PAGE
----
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More spring flora

I hope you don't mind a few more plants. Spring wildflowers, to me, are one of Nature's greatest artistic expressions. They come in a dazzling variety of form and color, and are all the more enchanting due to their ephemeral lives. As a photographer - an admittedly amateur one - I find them irresistable subjects for my lens.

Pussy-toes, Antennaria plantaginifolia. This odd member of the sunflower family (Asteraceae) forms colonies on dry banks and other sunny well-drained sites.

While not wildflowers, ferns reappear with them, unrolling from the rhizomes like one of those paper party whistles. For a few days, they are "fiddleheads", and many species are edible at this stage. This is a young Lady Fern, Athyrium filix-femina.

Barb Stigler acts as a size scale for last year's stalk of an American Columbo, Frasera caroliniensis. This jumbo gentian can reach eight feet in height; the stalk held by Barb extends to the top of the photo.

This year's crop of American Columbo peppers an especially favorable dry oak woodland. Columbos flower but every few years; it takes some time to build up the energy to shoot forth the massive inflorescences. Last year there was an excellent flowering crop at this site; this year there will be few in bloom.

One of the herbalist's more coveted wildflowers, Goldenseal, Hydrastis canadensis. A member of the buttercup family (Ranunculaceae), its strange flowers seem to have petals made of thread. The root is used for a variety of medicines, and the value keeps rising. Goldenseal - sometimes called "yellowroot" - has disappeared in some areas due to overharvesting. We found thousands of plants on this day, and I'm not saying where.

Two-flowered Cynthia, Krigia biflora. Another in the massive sunflower family, this species has especially showy orange blooms.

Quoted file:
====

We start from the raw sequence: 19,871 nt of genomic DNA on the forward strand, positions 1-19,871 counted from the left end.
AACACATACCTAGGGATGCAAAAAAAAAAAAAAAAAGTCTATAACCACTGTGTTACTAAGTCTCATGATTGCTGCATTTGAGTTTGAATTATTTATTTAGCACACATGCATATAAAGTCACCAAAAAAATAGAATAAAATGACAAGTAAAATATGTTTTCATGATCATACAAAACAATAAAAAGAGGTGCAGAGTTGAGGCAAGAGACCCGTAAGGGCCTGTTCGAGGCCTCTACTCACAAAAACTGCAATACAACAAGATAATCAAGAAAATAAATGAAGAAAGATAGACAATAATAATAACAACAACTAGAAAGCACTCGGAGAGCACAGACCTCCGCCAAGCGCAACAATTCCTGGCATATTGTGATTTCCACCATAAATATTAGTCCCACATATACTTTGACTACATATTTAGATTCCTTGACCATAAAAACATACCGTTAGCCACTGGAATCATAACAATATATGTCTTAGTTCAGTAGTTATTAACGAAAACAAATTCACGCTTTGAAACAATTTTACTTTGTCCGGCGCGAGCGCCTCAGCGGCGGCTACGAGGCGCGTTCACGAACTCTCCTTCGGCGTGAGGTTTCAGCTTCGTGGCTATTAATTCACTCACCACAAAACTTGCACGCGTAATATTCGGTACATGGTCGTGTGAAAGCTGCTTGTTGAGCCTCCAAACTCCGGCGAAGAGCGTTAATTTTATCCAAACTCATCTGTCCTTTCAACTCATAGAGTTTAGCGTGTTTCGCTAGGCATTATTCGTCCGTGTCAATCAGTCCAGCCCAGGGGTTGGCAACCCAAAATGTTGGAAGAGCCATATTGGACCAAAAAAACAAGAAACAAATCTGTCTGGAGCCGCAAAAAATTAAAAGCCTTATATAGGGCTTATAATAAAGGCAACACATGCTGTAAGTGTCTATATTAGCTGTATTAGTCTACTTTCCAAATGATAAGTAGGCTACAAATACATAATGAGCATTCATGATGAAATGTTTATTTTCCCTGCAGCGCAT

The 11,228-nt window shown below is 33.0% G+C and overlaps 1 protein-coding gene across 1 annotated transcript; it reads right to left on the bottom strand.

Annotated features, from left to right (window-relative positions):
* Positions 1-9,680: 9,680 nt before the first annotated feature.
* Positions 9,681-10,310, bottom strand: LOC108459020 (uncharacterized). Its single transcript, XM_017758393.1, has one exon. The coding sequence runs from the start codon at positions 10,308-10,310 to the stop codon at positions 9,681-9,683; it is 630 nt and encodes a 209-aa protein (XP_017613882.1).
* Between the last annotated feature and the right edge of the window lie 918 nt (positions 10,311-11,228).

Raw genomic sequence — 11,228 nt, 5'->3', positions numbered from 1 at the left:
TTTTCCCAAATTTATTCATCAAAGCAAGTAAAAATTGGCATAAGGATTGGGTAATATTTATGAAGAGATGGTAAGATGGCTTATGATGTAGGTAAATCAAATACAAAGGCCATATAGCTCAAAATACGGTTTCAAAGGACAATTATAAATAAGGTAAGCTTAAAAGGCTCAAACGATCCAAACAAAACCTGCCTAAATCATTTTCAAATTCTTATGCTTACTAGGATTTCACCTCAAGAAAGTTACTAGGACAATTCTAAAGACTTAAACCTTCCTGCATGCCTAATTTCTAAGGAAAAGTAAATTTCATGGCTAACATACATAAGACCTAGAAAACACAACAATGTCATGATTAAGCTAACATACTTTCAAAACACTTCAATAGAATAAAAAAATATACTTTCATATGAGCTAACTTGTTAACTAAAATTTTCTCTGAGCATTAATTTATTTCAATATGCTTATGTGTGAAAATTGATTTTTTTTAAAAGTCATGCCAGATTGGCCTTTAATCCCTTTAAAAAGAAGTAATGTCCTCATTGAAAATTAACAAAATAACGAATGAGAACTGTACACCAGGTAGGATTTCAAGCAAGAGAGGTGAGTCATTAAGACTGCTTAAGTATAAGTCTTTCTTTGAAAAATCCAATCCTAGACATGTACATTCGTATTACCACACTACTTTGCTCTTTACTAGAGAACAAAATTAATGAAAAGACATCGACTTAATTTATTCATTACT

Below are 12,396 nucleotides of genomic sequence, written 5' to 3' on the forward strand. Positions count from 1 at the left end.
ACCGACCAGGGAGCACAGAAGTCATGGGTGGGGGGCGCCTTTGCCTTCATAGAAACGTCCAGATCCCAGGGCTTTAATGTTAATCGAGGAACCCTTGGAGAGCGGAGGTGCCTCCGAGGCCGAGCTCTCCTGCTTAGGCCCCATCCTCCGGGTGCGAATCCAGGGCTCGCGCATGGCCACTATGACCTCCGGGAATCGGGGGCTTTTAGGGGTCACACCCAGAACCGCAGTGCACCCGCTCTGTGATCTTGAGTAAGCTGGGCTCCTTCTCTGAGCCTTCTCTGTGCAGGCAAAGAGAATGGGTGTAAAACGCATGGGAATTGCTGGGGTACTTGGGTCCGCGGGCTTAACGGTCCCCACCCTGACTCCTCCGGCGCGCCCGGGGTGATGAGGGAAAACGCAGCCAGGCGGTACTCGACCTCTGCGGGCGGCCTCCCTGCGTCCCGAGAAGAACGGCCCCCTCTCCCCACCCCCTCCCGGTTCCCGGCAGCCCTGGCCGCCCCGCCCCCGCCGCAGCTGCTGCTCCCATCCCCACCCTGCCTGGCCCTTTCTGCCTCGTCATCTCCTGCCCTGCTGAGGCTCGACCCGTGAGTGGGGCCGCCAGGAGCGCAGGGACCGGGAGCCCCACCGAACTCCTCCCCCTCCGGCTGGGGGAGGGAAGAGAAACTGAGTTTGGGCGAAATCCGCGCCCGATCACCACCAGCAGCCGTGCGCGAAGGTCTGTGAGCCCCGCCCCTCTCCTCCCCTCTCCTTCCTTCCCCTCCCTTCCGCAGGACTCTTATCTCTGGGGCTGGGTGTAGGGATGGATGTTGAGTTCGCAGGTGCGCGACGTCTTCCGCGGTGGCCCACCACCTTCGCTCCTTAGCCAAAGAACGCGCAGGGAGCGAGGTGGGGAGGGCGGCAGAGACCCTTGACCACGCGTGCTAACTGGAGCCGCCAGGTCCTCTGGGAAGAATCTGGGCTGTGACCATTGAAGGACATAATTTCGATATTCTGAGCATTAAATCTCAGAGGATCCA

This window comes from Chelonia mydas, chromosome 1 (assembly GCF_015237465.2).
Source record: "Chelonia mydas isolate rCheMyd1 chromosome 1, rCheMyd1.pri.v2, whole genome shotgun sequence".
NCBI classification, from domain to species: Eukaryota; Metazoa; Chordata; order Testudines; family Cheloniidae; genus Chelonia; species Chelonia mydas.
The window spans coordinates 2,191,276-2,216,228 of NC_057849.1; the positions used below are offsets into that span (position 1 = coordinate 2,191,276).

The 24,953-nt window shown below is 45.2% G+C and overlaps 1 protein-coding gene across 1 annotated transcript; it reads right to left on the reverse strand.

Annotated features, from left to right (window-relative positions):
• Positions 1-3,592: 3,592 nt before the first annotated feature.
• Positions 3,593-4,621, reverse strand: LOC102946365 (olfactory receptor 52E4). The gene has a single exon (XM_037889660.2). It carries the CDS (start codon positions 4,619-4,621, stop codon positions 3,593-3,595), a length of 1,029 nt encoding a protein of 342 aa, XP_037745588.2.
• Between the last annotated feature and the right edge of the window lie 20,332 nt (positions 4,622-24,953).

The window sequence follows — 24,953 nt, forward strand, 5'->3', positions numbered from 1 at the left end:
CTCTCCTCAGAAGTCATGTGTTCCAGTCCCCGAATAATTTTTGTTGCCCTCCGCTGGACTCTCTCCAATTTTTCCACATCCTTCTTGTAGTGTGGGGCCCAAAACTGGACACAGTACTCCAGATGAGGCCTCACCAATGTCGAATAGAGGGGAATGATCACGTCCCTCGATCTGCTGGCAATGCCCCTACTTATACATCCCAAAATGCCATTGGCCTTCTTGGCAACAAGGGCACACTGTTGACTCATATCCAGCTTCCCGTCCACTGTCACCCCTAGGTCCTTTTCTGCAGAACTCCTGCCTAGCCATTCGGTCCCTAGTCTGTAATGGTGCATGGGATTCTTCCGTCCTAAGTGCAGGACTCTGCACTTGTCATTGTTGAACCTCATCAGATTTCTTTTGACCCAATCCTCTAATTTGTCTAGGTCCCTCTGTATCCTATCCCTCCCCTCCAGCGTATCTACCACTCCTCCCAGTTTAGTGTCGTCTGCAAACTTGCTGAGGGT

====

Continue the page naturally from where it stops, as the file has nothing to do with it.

A small colony of Round-leaved Ragwort, Packera obovata, brightens an otherwise drab embankment. This is the primary host plant for the beautiful Northern Metalmark butterfly.

Many plants in the phlox family (Polemoniaceae) are stunning, and Greek Valerian, Polemonium reptans, is no exception. This particular specimen is variety villosum, which is far scarcer then the typical variety. It is known only from southern Ohio and adjacent Kentucky. Legendary Ohio botanist Lucy Braun discovered and named it.

A low-growing member of the rose family, the aptly named Dwarf Cinquefoil, Potentilla canadensis.

A common and oft-commented on wildflower, Rue Anemone, Thalictrum thalictroides. The showy "petals" are not petals at all - they are the sepals. True petals are wanting in this diminutive member of the buttercup family. The earliest of their lot to bloom sometimes have a subtle pinkish tinge.

Ohio's official state wildflower, the Large-flowered Trillium, Trillium grandiflorum. We encountered a rich wooded slope covered with them, intermixed with luxuriant beds of Wild Leek, Allium tricoccum.


I always enjoy seeing the wildflowers that you find. You find things I have never seen. I guess I don't know where to look for them. I wouldn'tknow them. I tote around a wildflower book or two when out botanizing.
Heather said…
Thanks for sharing these Jim. I've encountered many of these already on our property, although I haven't seen the Cynthias yet. We have Golden Ragwort growing in very large clumps in various spots of our woods - they are quite showy in such large groupings.
DenPro said…
While there are many species of cinquefoil in Ohio, one should pay close attention to populations of Dwarf Cinquefoil, as it is the host plant for the endangered Grizzled Skipper butterfly

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